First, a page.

This fall, the law school welcomes back Professor Alan O. Sykes, a legal scholar of international standing who is widely recognized as a creator of the relatively new academic discipline of international economic law, which, as its name suggests, covers the convergence of a host of international legal issues and economics.
“We are acutely aware of how central the movement of goods, capital, and labor is both to businesses and policymakers. Al was way ahead of the law school curve on the significance of globalization and the need to apply rigorous economic analysis to the study of cross-border transactions,” says Vice Dean and James C. Gaither Professor of Law Mark Kelman.
Sykes’ many contributions include the seminal casebook he co-authored in 1995, Legal Problems of International Economic Relations, now in its sixth edition, and Economic Foundations of International Law, which he co-authored with Eric Posner in 2013. The latter collects and builds on the first decade of scholarly work in the field and serves as an introduction and intellectual framework for both students and scholars.
He originally joined the SLS faculty in 2005 when then dean Larry Kramer wooed him away from the University of Chicago. Sykes brought his considerable experience, including 20 years on the Chicago faculty, to enrich and broaden the nascent interdisciplinary agenda that Kramer was in the process of launching.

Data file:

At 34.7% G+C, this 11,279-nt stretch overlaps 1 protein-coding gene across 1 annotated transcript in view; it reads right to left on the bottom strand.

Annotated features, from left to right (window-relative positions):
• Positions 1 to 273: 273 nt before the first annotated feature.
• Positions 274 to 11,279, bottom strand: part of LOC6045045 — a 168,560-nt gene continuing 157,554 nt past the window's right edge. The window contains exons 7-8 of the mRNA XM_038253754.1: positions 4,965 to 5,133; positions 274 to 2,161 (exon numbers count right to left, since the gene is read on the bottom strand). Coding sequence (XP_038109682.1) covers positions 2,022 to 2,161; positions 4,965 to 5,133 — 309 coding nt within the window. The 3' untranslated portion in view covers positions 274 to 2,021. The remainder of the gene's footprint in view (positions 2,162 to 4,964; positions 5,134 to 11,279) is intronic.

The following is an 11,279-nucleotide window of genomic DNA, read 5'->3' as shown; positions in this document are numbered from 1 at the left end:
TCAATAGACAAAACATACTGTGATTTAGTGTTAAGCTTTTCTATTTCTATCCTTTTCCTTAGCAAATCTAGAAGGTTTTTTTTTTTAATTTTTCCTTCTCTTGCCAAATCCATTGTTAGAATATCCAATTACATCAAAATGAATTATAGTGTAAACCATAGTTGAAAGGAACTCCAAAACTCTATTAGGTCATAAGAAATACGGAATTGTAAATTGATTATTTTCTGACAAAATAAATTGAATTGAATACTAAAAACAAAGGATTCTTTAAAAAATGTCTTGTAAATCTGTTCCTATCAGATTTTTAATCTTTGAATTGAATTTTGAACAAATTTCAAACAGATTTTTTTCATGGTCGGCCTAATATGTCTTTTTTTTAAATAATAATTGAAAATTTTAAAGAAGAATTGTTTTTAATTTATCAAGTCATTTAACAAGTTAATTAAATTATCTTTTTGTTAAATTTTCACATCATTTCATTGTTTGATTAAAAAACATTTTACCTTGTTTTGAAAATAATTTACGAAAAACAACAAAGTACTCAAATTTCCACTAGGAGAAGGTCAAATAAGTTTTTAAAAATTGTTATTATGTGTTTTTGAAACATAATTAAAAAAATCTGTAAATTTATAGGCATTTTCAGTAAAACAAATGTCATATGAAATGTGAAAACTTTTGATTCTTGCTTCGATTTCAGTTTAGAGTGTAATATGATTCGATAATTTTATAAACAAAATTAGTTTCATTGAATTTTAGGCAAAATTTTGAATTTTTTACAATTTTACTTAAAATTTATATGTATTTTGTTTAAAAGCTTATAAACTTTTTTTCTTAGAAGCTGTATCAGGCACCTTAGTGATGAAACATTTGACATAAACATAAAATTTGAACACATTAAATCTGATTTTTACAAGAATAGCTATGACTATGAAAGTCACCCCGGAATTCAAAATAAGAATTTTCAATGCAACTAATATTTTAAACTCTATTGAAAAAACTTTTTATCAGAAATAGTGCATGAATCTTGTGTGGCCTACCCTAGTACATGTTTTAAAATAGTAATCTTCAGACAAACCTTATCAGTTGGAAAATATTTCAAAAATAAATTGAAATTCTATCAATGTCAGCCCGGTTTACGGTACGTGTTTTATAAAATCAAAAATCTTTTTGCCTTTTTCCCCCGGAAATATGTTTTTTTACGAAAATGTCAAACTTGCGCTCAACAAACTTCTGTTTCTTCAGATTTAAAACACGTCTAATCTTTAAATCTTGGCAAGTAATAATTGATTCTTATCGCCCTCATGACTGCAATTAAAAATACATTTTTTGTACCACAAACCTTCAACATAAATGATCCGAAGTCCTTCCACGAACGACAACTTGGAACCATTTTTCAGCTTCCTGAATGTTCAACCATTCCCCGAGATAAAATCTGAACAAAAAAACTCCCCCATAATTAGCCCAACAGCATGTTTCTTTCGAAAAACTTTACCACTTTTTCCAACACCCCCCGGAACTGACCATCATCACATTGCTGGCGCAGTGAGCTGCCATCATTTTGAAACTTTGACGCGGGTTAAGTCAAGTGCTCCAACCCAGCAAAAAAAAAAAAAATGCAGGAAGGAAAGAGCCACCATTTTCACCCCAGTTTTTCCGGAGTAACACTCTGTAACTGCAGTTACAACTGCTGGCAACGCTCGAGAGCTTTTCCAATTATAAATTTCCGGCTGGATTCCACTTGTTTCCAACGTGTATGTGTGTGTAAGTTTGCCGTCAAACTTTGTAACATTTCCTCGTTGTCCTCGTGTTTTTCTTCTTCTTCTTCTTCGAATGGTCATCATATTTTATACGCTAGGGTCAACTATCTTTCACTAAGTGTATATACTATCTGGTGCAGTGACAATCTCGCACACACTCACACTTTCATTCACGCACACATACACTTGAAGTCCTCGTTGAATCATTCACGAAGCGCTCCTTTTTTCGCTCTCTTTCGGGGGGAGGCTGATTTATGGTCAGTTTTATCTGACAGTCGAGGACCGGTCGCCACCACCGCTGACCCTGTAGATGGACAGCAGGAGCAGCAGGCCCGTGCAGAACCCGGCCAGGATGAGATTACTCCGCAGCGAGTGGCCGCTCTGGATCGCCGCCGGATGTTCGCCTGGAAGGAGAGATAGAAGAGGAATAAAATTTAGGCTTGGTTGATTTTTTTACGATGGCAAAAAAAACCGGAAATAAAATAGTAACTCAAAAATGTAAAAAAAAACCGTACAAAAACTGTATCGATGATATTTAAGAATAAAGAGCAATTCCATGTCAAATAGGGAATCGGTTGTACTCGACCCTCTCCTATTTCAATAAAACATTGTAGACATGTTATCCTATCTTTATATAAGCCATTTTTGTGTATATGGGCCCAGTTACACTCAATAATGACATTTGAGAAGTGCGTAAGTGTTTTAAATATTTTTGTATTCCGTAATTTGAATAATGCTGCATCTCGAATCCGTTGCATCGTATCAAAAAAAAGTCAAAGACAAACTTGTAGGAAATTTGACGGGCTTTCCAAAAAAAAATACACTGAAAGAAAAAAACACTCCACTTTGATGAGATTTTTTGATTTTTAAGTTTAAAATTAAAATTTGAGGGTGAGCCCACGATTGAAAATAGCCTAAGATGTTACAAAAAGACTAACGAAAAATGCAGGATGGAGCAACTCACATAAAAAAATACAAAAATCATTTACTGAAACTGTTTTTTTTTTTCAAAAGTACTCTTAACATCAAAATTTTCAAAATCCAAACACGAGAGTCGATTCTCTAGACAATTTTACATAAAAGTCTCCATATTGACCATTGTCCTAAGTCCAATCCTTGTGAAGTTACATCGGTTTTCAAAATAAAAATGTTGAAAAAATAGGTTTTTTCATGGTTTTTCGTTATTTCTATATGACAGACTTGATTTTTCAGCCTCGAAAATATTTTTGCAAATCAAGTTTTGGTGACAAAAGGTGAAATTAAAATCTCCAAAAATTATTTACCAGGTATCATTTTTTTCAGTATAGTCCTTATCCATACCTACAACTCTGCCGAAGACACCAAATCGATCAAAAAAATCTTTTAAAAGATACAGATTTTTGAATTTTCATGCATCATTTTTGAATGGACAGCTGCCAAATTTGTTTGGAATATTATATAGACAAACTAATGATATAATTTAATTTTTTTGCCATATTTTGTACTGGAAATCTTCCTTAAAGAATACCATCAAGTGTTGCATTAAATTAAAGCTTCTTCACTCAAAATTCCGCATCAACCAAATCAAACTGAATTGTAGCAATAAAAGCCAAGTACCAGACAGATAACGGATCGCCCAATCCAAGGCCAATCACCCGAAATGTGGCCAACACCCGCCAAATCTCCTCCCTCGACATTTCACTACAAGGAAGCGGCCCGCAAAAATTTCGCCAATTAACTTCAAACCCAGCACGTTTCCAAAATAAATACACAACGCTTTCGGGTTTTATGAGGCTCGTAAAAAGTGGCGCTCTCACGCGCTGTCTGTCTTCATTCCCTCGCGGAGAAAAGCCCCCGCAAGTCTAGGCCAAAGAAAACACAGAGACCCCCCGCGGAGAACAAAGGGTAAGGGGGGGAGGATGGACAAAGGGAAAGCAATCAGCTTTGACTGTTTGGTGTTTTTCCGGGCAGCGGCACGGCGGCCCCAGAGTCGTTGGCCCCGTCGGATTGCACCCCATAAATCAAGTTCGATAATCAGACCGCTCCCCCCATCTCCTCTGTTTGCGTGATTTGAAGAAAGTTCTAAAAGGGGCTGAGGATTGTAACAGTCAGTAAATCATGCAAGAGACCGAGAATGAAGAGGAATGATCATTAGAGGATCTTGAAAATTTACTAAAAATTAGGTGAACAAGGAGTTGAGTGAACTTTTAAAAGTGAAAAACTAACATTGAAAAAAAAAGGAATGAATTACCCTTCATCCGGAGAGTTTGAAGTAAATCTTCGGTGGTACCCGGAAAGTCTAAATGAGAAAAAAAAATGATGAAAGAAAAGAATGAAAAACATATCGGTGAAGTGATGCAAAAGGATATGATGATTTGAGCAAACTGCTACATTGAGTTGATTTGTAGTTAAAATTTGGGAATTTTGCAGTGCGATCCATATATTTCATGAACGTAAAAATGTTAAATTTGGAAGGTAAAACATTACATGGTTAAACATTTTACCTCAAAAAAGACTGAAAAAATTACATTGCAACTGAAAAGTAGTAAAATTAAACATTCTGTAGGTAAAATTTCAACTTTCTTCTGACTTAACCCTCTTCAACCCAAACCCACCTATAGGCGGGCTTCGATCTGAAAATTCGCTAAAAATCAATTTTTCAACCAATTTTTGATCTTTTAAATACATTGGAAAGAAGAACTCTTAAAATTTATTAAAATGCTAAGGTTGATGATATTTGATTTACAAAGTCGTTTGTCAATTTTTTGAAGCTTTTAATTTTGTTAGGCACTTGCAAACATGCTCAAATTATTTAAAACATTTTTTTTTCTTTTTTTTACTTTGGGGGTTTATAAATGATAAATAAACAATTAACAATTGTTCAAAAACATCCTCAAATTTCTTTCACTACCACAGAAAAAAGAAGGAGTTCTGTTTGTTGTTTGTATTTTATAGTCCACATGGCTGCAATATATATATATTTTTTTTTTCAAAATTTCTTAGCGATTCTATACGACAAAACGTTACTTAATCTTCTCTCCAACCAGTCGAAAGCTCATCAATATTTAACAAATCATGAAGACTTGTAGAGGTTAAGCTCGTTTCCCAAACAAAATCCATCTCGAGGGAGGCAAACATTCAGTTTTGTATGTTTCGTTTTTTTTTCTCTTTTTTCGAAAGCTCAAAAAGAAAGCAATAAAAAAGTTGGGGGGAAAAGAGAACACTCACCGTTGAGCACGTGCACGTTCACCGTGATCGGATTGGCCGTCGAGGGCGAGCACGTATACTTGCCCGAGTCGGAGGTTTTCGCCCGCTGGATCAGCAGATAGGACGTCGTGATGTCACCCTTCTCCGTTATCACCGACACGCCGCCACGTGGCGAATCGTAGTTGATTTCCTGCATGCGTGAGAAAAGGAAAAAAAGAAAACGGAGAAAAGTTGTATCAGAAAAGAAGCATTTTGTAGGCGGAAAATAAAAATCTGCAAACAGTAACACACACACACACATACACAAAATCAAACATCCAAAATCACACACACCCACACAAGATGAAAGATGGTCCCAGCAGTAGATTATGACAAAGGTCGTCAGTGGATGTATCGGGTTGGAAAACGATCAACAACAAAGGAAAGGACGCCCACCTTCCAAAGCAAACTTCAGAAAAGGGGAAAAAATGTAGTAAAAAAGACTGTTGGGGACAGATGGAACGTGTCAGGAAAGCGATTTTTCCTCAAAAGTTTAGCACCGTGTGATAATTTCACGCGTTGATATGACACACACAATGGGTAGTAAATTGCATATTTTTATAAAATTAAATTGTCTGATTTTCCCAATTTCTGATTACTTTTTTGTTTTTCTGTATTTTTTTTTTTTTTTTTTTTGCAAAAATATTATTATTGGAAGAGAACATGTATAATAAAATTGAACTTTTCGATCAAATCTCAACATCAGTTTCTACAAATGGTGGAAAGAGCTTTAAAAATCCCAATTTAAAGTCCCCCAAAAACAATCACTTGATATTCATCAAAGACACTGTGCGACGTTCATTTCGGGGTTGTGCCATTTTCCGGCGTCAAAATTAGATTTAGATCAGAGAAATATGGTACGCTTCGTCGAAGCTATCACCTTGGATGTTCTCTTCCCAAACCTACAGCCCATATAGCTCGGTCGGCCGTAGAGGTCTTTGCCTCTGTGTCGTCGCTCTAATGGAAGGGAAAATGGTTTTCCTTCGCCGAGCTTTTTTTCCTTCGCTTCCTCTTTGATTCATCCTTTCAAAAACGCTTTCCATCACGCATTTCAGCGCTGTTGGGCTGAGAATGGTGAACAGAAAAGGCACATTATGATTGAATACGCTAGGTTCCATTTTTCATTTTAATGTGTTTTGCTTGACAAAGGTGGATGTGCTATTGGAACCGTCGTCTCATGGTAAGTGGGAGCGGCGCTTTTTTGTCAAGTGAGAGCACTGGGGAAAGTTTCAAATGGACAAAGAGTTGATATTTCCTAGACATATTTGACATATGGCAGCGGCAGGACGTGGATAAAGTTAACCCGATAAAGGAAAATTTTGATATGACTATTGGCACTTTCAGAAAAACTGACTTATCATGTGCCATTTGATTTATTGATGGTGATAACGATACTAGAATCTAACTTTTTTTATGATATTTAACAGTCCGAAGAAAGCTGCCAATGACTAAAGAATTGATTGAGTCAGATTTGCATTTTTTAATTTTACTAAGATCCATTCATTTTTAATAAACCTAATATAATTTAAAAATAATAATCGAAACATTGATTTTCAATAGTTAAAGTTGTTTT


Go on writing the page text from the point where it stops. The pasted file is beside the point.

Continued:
Sykes spent seven years at SLS doing just that. He taught torts in addition to a variety of courses relating to his primary area of scholarship, including international trade law, international investment law, social science and international law, and various courses on the law, economics, and politics of international trade, co-taught with Stanford economists and political scientists. In 2010, he founded the law school’s LLM program in International Economic Law, Business & Policy (IELBP).
In 2012, Professor Sykes joined NYU School of Law. He liked being in a large law school and the Sykes family enjoyed living in New York. But ultimately, Stanford was a better fit. In 2014, he returned to SLS as a visitor, and this year he rejoined the faculty as a professor of law. “NYU was great, but I particularly like Stanford’s smaller classes because I get to know the students better,” he says. “Also, at Stanford I have a greater number of colleagues across the university with whom I can collaborate.”
Sykes has picked up pretty much where he left off. As a visitor in 2014-2015, he once again taught torts and he plans to continue doing so each fall as long as the law school needs it. He also will teach international trade and will co-teach a seminar in international investment law during the winter quarter with Jonathan Greenberg, JD ’84, an SLS scholar-in-residence and lecturer in law. And, in the fall of 2016, he plans to restart the IELBP program, which has been inactive since his departure.
Richard E. Lang Professor of Law and Dean M. Elizabeth Magill is delighted that Sykes has decided to return: “Al Sykes is a world-class scholar who pioneered the field of international economic law, a talented and devoted teacher and mentor to his students, and a superb colleague in every respect. We are thrilled he has come home to Stanford.” SL